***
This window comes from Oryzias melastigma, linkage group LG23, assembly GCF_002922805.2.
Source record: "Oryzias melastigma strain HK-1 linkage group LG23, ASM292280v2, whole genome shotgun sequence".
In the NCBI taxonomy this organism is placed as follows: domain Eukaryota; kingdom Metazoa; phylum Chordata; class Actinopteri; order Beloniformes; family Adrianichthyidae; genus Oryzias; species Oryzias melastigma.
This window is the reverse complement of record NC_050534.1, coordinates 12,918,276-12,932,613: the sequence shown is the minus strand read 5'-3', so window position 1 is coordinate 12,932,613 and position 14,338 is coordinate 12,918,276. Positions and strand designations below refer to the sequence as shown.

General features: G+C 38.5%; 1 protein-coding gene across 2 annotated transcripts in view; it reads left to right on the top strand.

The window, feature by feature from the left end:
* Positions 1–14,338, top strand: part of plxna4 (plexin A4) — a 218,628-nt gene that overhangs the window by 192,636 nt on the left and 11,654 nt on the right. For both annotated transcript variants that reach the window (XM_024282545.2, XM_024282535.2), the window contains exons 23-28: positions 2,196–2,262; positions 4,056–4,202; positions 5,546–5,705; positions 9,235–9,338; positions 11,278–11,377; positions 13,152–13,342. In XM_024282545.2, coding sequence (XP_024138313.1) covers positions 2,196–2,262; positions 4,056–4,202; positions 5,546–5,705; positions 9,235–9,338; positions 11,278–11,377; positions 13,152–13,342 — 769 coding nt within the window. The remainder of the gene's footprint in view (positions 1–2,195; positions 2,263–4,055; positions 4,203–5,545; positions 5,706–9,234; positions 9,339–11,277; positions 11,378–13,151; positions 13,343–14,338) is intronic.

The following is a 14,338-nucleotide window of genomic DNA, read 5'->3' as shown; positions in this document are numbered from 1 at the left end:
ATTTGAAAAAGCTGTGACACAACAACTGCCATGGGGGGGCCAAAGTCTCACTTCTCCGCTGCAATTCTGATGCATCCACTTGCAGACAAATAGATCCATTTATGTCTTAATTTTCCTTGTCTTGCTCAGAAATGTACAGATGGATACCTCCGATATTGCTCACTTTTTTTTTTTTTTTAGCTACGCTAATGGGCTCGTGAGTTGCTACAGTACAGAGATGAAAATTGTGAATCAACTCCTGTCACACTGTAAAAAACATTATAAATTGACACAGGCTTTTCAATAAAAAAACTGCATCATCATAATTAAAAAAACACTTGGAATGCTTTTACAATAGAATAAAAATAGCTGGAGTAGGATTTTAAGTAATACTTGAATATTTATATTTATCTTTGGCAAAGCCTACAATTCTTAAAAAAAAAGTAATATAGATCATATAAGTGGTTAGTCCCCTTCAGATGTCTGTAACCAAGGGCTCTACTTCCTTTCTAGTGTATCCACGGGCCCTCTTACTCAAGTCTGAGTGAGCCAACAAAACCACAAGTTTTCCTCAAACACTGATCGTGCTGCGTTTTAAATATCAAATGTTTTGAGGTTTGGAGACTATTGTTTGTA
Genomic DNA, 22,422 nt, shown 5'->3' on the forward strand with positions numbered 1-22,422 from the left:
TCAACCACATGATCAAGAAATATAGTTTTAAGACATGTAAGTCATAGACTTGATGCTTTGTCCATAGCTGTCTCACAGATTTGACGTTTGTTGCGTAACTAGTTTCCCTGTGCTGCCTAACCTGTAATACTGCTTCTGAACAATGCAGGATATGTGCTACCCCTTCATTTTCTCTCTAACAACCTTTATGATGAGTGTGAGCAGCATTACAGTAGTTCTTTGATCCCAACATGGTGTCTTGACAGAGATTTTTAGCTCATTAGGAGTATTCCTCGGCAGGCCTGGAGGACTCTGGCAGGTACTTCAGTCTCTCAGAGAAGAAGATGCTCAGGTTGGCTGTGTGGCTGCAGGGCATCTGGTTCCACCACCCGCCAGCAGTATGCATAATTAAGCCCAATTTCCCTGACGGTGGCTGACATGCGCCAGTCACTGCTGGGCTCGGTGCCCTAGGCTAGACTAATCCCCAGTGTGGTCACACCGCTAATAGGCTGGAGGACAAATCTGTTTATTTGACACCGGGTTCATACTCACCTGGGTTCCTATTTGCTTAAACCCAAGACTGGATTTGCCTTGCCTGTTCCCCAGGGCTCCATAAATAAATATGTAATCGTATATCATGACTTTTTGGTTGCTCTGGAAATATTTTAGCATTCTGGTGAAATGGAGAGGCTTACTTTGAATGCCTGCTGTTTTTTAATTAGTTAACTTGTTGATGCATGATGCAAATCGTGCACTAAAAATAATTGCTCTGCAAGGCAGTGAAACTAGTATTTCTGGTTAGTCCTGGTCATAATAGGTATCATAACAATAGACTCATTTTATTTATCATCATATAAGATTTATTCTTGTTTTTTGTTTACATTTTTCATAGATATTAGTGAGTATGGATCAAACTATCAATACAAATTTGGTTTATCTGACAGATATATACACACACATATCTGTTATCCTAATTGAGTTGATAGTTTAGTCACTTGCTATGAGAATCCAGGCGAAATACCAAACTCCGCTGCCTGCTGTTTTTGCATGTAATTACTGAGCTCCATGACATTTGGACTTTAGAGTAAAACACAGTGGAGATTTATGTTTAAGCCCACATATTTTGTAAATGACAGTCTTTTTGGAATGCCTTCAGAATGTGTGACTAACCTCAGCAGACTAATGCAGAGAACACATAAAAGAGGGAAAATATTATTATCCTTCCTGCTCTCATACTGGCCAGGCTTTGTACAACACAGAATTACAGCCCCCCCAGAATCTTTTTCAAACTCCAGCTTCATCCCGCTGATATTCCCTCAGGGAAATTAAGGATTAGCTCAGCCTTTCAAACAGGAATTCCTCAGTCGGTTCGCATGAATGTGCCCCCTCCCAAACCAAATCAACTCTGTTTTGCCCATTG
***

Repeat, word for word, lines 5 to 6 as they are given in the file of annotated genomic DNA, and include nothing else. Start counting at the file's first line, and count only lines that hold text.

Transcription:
General features: G+C 38.5%; 1 protein-coding gene across 2 annotated transcripts in view; it reads left to right on the top strand.

The window, feature by feature from the left end: